After missing virtually the entire 2017 season, Sterlington senior Malik Davis is making the transition from tailback to fullback.
It's been a long road back, but things are looking up for Sterlington fullback Malik Davis going into his senior year.
Davis entered last season projected to share carries at tailback with C.J. Colvin. Those plans never materialized as Colvin went down for the season with a season-ending ankle injury in the first quarter of Week 1. Shortly afterward, Davis fractured his ankle as well. Though Davis came back to play sparingly in several games, he was never the same. Sterlington basically lost its projected top two tailbacks in
"At first, I was going to come back against OCS (in Week 2)," Davis said. "When the X-rays came back, the doctor said I would be out for 6-8 weeks. Watching the opening kickoff of the OCS game, the tears started to flow. That's when I realized I had been hurt and wasn't going to be able to play for a while.
"I started playing football when I was 6 years old, then all of a sudden, I couldn't play anymore. It was heartbreaking."
Colvin and Davis again figure prominently in the Panthers' offensive scheme, although Davis has since switched positions.
In his first action since the injury, Colvin showed out in Thursday's preseason scrimmage against Cedar Creek, amassing 177 yards and four touchdowns on six touches. Davis added six carries for 35 yards, including a 7-yard TD, along with a 12-yard reception.
Davis says both he and Colvin were anxious to line up against an opposing team.
"Me and C.J. were talking before the game about how we were tired of going against each other," Davis said. "We were ready to play against somebody other than our teammates."
Neither Davis nor Colvin showed any signs of favoring their ankle during the outing.
"I'm 100 percent and C.J. is 100 percent," Davis said.
With both healthy, the backfield is one of the Panthers' deepest positions.
"C.J. and Dallas (Reagor) ran the ball well and Zach Crain made some good plays," Davis said after the scrimmage. "We also have Idris (Enoch) and some freshmen who can run the ball. If we keep this up, I think we have a chance to have a great season."
Davis was quick to point out that the running backs weren't the only ones doing the work after the Panthers rushed for 383 yards on 32 carries in the scrimmage.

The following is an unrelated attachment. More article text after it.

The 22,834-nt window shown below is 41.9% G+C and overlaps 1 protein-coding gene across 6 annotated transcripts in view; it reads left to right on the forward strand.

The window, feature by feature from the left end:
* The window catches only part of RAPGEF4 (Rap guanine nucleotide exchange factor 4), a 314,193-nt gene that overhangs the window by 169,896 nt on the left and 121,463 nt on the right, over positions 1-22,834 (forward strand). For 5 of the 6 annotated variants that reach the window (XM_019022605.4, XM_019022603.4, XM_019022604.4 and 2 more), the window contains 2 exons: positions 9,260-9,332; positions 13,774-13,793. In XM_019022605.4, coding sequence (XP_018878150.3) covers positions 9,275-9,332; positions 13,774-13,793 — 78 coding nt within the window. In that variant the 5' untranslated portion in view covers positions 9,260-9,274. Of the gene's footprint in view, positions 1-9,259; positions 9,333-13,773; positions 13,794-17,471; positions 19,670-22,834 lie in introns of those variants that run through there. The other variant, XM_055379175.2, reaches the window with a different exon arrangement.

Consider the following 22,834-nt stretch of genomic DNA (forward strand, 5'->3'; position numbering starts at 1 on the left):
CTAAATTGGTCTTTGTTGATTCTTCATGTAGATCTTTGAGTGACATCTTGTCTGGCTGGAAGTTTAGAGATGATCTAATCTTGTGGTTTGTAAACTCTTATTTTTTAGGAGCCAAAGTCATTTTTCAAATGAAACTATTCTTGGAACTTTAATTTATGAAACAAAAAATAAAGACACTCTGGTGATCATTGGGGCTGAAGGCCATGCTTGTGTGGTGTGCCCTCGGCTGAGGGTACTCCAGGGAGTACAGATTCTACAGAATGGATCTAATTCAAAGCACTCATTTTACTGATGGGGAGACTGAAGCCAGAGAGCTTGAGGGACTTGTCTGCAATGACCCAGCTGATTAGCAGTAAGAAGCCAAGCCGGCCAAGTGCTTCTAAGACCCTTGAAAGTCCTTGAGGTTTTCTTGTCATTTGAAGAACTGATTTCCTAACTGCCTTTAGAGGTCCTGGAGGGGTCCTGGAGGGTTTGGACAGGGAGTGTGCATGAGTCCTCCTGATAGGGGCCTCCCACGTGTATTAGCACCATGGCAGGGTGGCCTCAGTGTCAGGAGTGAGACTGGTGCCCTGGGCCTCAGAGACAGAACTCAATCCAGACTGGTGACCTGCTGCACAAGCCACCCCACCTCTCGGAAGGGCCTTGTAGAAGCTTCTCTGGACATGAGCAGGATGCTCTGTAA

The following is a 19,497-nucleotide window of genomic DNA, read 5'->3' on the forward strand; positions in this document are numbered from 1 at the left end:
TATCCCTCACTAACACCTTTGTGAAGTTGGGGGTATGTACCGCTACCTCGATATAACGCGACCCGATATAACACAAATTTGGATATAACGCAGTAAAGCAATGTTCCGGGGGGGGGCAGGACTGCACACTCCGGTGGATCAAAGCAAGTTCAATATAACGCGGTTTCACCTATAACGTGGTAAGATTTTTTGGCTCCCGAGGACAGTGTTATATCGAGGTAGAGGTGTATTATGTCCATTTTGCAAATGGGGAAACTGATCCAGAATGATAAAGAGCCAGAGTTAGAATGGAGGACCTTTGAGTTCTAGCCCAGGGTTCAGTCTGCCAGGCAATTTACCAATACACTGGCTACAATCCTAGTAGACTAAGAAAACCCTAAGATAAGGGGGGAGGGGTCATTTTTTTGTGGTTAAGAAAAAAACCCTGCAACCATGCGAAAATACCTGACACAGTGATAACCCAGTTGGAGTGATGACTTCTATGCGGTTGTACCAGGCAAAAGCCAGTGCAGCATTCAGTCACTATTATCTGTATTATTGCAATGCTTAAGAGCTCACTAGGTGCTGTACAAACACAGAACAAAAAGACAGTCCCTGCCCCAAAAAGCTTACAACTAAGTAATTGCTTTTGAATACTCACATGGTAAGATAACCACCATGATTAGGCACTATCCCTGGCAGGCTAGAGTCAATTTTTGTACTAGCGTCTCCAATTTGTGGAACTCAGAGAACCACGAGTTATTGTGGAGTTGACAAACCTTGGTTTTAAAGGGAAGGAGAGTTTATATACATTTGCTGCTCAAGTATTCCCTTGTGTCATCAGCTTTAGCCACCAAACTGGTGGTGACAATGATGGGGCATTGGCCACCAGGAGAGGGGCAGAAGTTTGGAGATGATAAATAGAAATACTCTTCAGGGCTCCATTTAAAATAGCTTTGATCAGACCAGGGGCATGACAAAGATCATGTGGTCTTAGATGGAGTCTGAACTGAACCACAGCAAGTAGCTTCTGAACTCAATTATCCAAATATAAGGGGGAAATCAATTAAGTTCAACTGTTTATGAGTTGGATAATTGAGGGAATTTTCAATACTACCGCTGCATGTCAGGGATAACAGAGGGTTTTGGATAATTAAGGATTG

"Our offensive line was fantastic," Davis said. "They made a few mistakes, but it's coachable. They're all hard workers."
Davis acknowledges that he has some mistakes of his own to correct. Otherwise, his numbers may have rivaled Colvin's.
"Coach said after the scrimmage that I could have had three 50-yard touchdowns if I would have gotten my knees up," Davis said. "Once I watched the film, I could see it. They kept making shoe lace tackles on me because I wasn't getting my knees up. This week, I have been working on picking my knees up in practice."
Davis says the flaw was a matter of adapting to a new position rather than subconsciously protecting his ankle.
"I'm not used to running out of a 3-point stance," Davis said. "At tailback, you're usually coming downhill."
As part of his transitional efforts, Davis has been studying footage of a former Sterlington fullback and teammate.
"I've been watching Tyler Muse highlights to see how he fired off the ball," Davis said. "He fired off the ball really quickly."
Muse, who is entering his sophomore season at Millsaps (Miss.) College, is a good one to watch. As a senior in 2016, he rushed for 1,090 yards and 17 touchdowns.
Now that he has had time to adapt, Davis is starting to find his comfort zone at fullback.
"Fullback's been an adjustment, but I like blocking and helping my teammates score touchdowns," Davis said. "I want to be the best fullback I can be to help my team."
Davis' ankle injury delayed his debut in another sport.
"I've been looking at boxing and some MMA," Davis said. "I've been training with Sparky McDuffie and my uncle, Chris Benson, since I was in the eighth grade. I actually stopped running track last year to box, but my ankle wasn't really healthy."
Though his boxing was limited to sparring sessions rather than a sanctioned fight, the benefits of the training carried over into football.
"Boxing helped me because I had to condition a lot," Davis said. "For boxing, you have to run and stay in shape."
When summer arrived, Davis again put his boxing aspirations on hold to focus on football. Besides attending the Panthers' summer strength and conditioning sessions, he attended camps at Northwestern State, Louisiana Tech and Millsaps.
"After football season, I am going to make my ring debut," Davis said.
Davis, however, isn't planning on giving up football any time soon. In fact, he recently received his first offer from Cornell College (Iowa), and other schools have expressed interest.
Coming back from a major injury is never easy, but Davis' persistence is starting to pay off.